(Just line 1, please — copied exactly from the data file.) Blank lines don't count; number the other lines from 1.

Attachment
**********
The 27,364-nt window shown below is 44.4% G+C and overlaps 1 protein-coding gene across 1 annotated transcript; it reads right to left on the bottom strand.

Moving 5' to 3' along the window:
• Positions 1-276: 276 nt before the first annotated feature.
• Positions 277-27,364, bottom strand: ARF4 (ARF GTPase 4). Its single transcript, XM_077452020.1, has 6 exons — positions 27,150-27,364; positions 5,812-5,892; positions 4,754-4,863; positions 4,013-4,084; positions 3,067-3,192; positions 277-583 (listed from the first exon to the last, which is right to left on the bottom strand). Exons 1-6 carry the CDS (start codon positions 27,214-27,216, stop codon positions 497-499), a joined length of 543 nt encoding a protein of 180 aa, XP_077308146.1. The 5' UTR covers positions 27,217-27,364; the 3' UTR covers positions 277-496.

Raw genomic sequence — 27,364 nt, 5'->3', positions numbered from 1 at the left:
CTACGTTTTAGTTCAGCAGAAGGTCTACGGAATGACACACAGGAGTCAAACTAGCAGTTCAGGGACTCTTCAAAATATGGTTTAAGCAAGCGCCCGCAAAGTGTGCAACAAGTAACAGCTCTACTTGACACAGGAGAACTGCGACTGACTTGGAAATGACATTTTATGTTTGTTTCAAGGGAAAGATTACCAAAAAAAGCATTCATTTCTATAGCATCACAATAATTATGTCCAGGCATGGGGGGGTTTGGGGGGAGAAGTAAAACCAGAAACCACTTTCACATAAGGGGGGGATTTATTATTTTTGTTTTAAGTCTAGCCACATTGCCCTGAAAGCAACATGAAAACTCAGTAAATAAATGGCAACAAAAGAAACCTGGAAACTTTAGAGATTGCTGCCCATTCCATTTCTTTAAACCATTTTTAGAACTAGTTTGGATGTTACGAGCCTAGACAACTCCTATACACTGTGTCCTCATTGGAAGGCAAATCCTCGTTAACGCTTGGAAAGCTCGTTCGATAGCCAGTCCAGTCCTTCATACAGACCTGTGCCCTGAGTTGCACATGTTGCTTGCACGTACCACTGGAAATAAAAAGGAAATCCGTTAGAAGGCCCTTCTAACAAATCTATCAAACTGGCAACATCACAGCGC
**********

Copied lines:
The 27,364-nt window shown below is 44.4% G+C and overlaps 1 protein-coding gene across 1 annotated transcript; it reads right to left on the bottom strand.